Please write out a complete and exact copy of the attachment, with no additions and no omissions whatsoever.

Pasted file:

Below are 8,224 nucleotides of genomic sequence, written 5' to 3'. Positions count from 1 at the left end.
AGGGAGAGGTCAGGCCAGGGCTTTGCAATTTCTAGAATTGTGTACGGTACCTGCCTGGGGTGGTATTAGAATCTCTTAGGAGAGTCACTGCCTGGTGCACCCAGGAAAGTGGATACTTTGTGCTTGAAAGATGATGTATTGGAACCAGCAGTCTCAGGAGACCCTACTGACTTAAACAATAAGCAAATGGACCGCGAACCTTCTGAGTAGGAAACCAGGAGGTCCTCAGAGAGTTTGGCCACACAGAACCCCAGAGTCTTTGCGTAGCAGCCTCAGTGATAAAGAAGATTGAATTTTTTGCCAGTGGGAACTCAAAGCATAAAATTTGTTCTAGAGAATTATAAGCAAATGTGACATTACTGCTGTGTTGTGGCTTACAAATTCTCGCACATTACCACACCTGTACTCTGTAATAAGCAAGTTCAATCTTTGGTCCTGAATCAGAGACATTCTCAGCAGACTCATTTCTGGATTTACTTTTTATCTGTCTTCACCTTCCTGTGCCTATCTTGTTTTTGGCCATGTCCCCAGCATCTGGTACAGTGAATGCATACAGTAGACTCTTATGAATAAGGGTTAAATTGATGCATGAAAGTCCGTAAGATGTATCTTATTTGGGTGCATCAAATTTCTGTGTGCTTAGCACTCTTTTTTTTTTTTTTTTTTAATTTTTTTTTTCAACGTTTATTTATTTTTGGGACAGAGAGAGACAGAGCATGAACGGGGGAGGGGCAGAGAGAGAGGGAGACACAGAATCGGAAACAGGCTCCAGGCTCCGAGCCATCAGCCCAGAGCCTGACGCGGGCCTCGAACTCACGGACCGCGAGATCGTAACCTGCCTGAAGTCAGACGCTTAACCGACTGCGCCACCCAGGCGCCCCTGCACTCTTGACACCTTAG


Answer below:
Below are 8,224 nucleotides of genomic sequence, written 5' to 3'. Positions count from 1 at the left end.
AGGGAGAGGTCAGGCCAGGGCTTTGCAATTTCTAGAATTGTGTACGGTACCTGCCTGGGGTGGTATTAGAATCTCTTAGGAGAGTCACTGCCTGGTGCACCCAGGAAAGTGGATACTTTGTGCTTGAAAGATGATGTATTGGAACCAGCAGTCTCAGGAGACCCTACTGACTTAAACAATAAGCAAATGGACCGCGAACCTTCTGAGTAGGAAACCAGGAGGTCCTCAGAGAGTTTGGCCACACAGAACCCCAGAGTCTTTGCGTAGCAGCCTCAGTGATAAAGAAGATTGAATTTTTTGCCAGTGGGAACTCAAAGCATAAAATTTGTTCTAGAGAATTATAAGCAAATGTGACATTACTGCTGTGTTGTGGCTTACAAATTCTCGCACATTACCACACCTGTACTCTGTAATAAGCAAGTTCAATCTTTGGTCCTGAATCAGAGACATTCTCAGCAGACTCATTTCTGGATTTACTTTTTATCTGTCTTCACCTTCCTGTGCCTATCTTGTTTTTGGCCATGTCCCCAGCATCTGGTACAGTGAATGCATACAGTAGACTCTTATGAATAAGGGTTAAATTGATGCATGAAAGTCCGTAAGATGTATCTTATTTGGGTGCATCAAATTTCTGTGTGCTTAGCACTCTTTTTTTTTTTTTTTTTTAATTTTTTTTTTCAACGTTTATTTATTTTTGGGACAGAGAGAGACAGAGCATGAACGGGGGAGGGGCAGAGAGAGAGGGAGACACAGAATCGGAAACAGGCTCCAGGCTCCGAGCCATCAGCCCAGAGCCTGACGCGGGCCTCGAACTCACGGACCGCGAGATCGTAACCTGCCTGAAGTCAGACGCTTAACCGACTGCGCCACCCAGGCGCCCCTGCACTCTTGACACCTTAG